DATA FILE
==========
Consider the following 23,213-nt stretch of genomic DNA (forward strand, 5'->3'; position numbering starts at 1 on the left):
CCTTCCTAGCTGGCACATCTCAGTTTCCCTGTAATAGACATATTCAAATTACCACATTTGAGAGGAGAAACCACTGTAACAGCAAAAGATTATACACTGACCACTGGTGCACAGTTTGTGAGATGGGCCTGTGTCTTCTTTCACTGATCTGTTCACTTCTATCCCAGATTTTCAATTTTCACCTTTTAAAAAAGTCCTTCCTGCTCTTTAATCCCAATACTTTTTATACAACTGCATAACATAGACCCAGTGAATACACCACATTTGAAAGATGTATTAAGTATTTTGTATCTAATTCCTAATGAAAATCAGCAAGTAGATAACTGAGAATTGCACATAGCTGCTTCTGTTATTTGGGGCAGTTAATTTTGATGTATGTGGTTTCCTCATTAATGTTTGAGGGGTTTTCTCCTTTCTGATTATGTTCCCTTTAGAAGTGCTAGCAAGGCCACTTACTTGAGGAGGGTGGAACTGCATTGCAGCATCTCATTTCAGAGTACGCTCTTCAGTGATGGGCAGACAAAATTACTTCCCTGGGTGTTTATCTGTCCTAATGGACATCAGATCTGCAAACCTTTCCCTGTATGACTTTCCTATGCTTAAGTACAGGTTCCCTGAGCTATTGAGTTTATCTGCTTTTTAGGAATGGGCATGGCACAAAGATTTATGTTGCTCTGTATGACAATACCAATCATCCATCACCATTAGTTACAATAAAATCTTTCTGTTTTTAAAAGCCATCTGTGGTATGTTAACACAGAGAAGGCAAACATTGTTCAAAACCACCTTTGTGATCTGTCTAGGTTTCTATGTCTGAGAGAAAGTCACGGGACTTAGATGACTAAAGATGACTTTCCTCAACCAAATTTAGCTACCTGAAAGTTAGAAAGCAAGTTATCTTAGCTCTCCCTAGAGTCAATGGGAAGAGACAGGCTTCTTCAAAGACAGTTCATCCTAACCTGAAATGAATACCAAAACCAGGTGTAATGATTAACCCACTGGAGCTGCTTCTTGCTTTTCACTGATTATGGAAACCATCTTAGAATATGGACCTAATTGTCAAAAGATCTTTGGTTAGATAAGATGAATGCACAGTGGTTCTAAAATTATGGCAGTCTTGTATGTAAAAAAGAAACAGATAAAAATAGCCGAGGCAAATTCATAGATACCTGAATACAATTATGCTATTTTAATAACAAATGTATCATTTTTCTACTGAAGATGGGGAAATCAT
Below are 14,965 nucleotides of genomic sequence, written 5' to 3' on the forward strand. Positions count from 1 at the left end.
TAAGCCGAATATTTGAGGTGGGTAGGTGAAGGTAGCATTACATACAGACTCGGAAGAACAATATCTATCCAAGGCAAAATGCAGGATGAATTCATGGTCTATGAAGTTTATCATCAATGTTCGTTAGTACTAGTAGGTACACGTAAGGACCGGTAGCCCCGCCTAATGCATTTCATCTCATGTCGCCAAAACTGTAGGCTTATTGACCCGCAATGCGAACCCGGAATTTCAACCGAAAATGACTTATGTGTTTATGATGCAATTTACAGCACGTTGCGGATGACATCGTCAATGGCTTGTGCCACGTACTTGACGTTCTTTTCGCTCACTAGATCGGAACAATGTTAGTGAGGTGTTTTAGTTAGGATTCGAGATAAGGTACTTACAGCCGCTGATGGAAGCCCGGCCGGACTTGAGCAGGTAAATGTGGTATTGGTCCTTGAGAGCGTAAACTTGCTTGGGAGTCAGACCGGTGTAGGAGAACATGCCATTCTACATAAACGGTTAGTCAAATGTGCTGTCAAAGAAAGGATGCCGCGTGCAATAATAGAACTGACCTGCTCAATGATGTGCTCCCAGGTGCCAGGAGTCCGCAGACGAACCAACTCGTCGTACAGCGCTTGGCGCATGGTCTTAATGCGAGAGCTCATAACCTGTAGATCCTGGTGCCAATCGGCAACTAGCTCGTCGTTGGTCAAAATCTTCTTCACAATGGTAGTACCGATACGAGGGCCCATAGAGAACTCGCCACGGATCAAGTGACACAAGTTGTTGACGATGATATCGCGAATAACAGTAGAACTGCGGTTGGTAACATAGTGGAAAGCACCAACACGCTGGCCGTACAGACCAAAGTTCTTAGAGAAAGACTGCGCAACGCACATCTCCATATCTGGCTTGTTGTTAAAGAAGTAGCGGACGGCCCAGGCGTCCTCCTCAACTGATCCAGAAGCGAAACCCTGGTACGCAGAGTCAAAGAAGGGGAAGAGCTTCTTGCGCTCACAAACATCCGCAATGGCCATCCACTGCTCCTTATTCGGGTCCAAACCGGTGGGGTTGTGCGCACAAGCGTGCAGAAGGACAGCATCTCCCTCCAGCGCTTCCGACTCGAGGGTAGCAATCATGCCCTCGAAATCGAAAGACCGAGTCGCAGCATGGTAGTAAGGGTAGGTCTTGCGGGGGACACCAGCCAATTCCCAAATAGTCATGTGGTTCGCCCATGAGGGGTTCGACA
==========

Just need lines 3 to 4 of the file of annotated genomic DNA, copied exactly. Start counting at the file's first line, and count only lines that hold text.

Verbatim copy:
Below are 14,965 nucleotides of genomic sequence, written 5' to 3' on the forward strand. Positions count from 1 at the left end.
TAAGCCGAATATTTGAGGTGGGTAGGTGAAGGTAGCATTACATACAGACTCGGAAGAACAATATCTATCCAAGGCAAAATGCAGGATGAATTCATGGTCTATGAAGTTTATCATCAATGTTCGTTAGTACTAGTAGGTACACGTAAGGACCGGTAGCCCCGCCTAATGCATTTCATCTCATGTCGCCAAAACTGTAGGCTTATTGACCCGCAATGCGAACCCGGAATTTCAACCGAAAATGACTTATGTGTTTATGATGCAATTTACAGCACGTTGCGGATGACATCGTCAATGGCTTGTGCCACGTACTTGACGTTCTTTTCGCTCACTAGATCGGAACAATGTTAGTGAGGTGTTTTAGTTAGGATTCGAGATAAGGTACTTACAGCCGCTGATGGAAGCCCGGCCGGACTTGAGCAGGTAAATGTGGTATTGGTCCTTGAGAGCGTAAACTTGCTTGGGAGTCAGACCGGTGTAGGAGAACATGCCATTCTACATAAACGGTTAGTCAAATGTGCTGTCAAAGAAAGGATGCCGCGTGCAATAATAGAACTGACCTGCTCAATGATGTGCTCCCAGGTGCCAGGAGTCCGCAGACGAACCAACTCGTCGTACAGCGCTTGGCGCATGGTCTTAATGCGAGAGCTCATAACCTGTAGATCCTGGTGCCAATCGGCAACTAGCTCGTCGTTGGTCAAAATCTTCTTCACAATGGTAGTACCGATACGAGGGCCCATAGAGAACTCGCCACGGATCAAGTGACACAAGTTGTTGACGATGATATCGCGAATAACAGTAGAACTGCGGTTGGTAACATAGTGGAAAGCACCAACACGCTGGCCGTACAGACCAAAGTTCTTAGAGAAAGACTGCGCAACGCACATCTCCATATCTGGCTTGTTGTTAAAGAAGTAGCGGACGGCCCAGGCGTCCTCCTCAACTGATCCAGAAGCGAAACCCTGGTACGCAGAGTCAAAGAAGGGGAAGAGCTTCTTGCGCTCACAAACATCCGCAATGGCCATCCACTGCTCCTTATTCGGGTCCAAACCGGTGGGGTTGTGCGCACAAGCGTGCAGAAGGACAGCATCTCCCTCCAGCGCTTCCGACTCGAGGGTAGCAATCATGCCCTCGAAATCGAAAGACCGAGTCGCAGCATGGTAGTAAGGGTAGGTCTTGCGGGGGACACCAGCCAATTCCCAAATAGTCATGTGGTTCGCCCATGAGGGGTTCGACA